This article first appeared in The Press on 17 November 2004
The 4th November 2004 marked the centennial anniversary of the death of the Canterbury artist, William Montague Nevin Watkins (1835-1904). Having lived in Akaroa for most of his life Watkins, known as ‘Will the artist' to his friends, produced a substantial body of paintings relating to Banks Peninsula, particularly of Akaroa's inner harbour. The scene which unfolds in Akaroa Harbour is one of the best known and loved views of Banks Peninsula. It is as popular with today's mosdern tourists who care to make the drive over the winding road from Little River to Barry's Pass, known as the Hilltop, as it was with travellers of the 19th century. The sweeping panorama offered from the vantage point of the Hilltop provides an impressive view of Akaroa's upper harbour with Barry's Bay and the distinctive tear drop shape of Onawe Peninsula directly below. Akaroa, nestled into the hills and valleys below Stony Bay Peak, is to be seen in the distance. The breathtaking scene invites the tourist to descend down into the harbour and explore the beautiful landscape below.
Akaroa Harbour was a popular destination for Victorian artists, including Nicholas Chevalier and John Barr Clark Hoyte who visited Banks Peninsula in 1866 and 1875 respectively. As with contemporary tourists they too were captivated by the spectacular view from the Hilltop which they depicted in their paintings. However it was Akaroa's resident artist, William Watkins who repeatedly explored and painted some unique and wonderful images of the Peninsula landscape.
Although undated and unsigned, as were many of Watkins paintings, Akaroa Harbour is undoubtedly by Watkins' hand and probably dates from around or just after his period studying in Melbourne during the late 1870s. The painting is well balanced with a rough track leading off through the centre of the composition. The cattle and bush in the foreground are also convincingly rendered.
On one level Watkins' portrays a serene, picturesque landscape, where cattle wander contentedly amongst the native bush. It is a peaceful scene where an abundance of pasture in the valley below suggests an ideal climate for productive farming. These elements in the composition can also act as poignant symbols of how dramatically the nature of the Banks Peninsula landscape changed throughout the 19th and 20th centurys. They point to processes of change in the appearance of the landscape with the arrival of European settlers. Dead trees, branches and tree stumps hint at the destruction of native bush which once had such a large presence on the Peninsula. Demand for quality timber and the resulting expansion of farming activity, including a lucrative cocksfoot industry, contributed to a large majority of the Peninsula's native bush disappearing literally in a puff of smoke.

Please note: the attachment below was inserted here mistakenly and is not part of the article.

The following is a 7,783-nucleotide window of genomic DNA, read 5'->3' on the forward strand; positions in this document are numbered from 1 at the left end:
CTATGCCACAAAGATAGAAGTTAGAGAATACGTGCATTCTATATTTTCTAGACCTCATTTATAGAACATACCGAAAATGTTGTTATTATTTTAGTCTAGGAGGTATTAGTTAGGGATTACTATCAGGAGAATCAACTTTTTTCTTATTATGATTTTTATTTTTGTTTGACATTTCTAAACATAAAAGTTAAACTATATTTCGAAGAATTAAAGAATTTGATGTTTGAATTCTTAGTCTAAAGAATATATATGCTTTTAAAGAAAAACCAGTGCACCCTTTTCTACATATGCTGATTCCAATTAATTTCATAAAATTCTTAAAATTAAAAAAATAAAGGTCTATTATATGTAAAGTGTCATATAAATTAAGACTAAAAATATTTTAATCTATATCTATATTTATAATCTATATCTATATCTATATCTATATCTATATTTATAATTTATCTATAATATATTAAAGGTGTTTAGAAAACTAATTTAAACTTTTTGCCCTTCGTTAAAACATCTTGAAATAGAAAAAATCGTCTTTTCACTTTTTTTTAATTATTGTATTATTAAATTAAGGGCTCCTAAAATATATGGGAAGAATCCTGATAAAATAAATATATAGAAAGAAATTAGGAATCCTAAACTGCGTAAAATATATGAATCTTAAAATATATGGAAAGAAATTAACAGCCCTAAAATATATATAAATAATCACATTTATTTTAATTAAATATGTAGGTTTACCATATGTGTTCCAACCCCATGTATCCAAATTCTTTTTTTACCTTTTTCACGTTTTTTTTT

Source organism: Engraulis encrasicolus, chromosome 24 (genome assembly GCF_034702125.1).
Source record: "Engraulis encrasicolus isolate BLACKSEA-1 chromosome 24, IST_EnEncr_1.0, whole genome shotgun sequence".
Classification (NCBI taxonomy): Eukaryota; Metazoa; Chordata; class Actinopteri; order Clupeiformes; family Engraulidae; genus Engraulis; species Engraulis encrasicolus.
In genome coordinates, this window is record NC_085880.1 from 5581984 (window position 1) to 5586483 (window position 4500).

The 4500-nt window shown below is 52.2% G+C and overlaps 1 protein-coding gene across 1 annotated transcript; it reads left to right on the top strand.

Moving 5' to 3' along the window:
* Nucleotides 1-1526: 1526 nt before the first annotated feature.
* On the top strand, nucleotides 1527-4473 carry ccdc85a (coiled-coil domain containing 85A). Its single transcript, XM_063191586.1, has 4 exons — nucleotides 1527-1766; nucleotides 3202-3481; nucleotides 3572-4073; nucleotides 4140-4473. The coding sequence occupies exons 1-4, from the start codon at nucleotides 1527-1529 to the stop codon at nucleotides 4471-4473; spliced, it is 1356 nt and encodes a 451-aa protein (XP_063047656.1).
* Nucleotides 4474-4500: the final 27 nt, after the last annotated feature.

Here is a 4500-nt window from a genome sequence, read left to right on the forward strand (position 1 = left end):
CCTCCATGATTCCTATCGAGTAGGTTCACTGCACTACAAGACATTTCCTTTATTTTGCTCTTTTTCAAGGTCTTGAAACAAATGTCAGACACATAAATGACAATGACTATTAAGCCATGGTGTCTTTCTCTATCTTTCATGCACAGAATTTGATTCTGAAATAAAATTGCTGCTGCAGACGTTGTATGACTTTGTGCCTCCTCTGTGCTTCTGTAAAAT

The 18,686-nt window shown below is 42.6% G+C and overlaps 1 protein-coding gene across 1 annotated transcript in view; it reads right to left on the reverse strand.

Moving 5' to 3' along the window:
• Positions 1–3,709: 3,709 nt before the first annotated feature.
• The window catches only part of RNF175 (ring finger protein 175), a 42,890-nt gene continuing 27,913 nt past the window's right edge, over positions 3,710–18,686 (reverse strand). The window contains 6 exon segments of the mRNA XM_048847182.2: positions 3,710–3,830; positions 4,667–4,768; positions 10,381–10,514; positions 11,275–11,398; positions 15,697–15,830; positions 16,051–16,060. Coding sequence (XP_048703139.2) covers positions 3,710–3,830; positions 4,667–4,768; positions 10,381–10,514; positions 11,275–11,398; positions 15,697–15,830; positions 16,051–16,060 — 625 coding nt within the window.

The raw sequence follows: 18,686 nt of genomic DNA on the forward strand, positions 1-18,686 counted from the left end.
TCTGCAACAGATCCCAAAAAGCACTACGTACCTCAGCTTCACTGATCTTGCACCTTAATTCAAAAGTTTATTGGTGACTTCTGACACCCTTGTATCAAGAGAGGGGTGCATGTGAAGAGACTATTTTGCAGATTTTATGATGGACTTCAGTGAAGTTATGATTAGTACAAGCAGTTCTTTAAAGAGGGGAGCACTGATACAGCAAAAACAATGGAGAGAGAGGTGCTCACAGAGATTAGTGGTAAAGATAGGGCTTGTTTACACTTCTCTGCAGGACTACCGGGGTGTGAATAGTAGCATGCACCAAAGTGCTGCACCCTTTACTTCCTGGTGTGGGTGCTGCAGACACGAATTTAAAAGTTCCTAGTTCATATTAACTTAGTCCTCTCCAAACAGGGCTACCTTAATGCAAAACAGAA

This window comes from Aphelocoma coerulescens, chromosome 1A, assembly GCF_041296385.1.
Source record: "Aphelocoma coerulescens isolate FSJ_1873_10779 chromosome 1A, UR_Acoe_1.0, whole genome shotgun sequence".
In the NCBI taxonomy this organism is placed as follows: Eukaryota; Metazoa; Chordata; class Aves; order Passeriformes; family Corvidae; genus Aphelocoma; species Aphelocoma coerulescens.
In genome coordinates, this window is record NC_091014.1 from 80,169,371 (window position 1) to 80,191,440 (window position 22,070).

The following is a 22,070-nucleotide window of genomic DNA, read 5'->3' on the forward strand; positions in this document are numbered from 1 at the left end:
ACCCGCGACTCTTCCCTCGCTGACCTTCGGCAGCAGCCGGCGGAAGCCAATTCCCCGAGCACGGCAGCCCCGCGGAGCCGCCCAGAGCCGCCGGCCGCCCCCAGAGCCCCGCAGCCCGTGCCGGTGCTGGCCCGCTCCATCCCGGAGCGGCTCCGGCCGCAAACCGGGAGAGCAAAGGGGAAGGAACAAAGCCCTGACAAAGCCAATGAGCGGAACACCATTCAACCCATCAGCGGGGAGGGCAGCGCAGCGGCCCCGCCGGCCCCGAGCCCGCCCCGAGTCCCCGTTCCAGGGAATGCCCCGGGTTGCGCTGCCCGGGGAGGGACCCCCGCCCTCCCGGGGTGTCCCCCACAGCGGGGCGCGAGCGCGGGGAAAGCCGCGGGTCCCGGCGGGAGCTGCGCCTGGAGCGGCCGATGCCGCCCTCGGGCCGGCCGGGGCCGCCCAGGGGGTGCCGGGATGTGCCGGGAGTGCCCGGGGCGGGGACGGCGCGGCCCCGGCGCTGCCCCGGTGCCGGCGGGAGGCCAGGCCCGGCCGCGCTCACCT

Watkins was born in London in 1835 and arrived at Lyttelton in December 1850 on board the Cressy. His father, Dr Daniel Watkins, was the Surgeon - Superintendenton the Cressy and had acquired land in Akaroa which the family took up shortly after their arrival. Any early interest Watkins may have taken in art were hindered due to the fact that there was no art school in the region until the Canterbury College School of Art was established in Christchurch in 1882. Watkins is also known to have taken drawing lessons under the Lyttelton draughtsman Edmund Norman in the mid 1850s. In 1860 Watkins' older brother Stephen arrived in Akaroa. He had studied art in London and no doubt would have provided further advice for William.
By the 1860s Watkins had developed into a competent amateur artist, being largely self-taught his paintings were slightly naïve in style. In 1876, encouraged by Julius von Haast, he made the decision to study painting in Melbourne at the Victorian Academy of Fine Art where he studied under Von Haast's friend, Eugène von Guérard. Watkins was exposed to a formal academic training system which encouraged students to copy paintings in the National Gallery of Victoria. His style developed closely to that of Von Guérard's with an emphasis on close observation of nature, carefully balanced compositions and picturesque subjects. After completing his studies Watkins returned to Akaroa in late 1878 and attempted to establish a career as a professional artist. He exhibited with art societies throughout New Zealand and also showed works at the Victorian Academy of Fine Art. By the 1890s Watkins style remained largely unchanged and appeared old fashioned when compared to contemporary developments in New Zealand art. In 1892 a reviewer for the Lyttelton Times commented that "Mr Watkins ... would secure better results with a freer and broader style, and with a brighter range of colours." (L.T. 19/4/92 p.5). He last exhibited with the Canterbury Society of Arts in 1896 and died in Akaroa on the 4th November 1904.